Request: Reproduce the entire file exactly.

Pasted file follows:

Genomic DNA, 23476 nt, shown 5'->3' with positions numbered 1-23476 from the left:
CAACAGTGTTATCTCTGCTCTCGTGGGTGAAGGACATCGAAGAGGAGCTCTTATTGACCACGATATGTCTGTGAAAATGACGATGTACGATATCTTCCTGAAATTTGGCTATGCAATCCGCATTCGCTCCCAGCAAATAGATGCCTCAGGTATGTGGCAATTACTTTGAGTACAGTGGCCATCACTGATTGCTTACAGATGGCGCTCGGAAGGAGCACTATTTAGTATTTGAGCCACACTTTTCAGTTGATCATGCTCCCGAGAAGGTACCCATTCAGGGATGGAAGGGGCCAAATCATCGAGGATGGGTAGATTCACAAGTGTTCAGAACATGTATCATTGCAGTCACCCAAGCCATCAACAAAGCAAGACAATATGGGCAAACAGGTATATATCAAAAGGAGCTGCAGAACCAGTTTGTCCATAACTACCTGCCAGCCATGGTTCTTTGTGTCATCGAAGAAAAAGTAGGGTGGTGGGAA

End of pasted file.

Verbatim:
Genomic DNA, 23476 nt, shown 5'->3' with positions numbered 1-23476 from the left:
CAACAGTGTTATCTCTGCTCTCGTGGGTGAAGGACATCGAAGAGGAGCTCTTATTGACCACGATATGTCTGTGAAAATGACGATGTACGATATCTTCCTGAAATTTGGCTATGCAATCCGCATTCGCTCCCAGCAAATAGATGCCTCAGGTATGTGGCAATTACTTTGAGTACAGTGGCCATCACTGATTGCTTACAGATGGCGCTCGGAAGGAGCACTATTTAGTATTTGAGCCACACTTTTCAGTTGATCATGCTCCCGAGAAGGTACCCATTCAGGGATGGAAGGGGCCAAATCATCGAGGATGGGTAGATTCACAAGTGTTCAGAACATGTATCATTGCAGTCACCCAAGCCATCAACAAAGCAAGACAATATGGGCAAACAGGTATATATCAAAAGGAGCTGCAGAACCAGTTTGTCCATAACTACCTGCCAGCCATGGTTCTTTGTGTCATCGAAGAAAAAGTAGGGTGGTGGGAA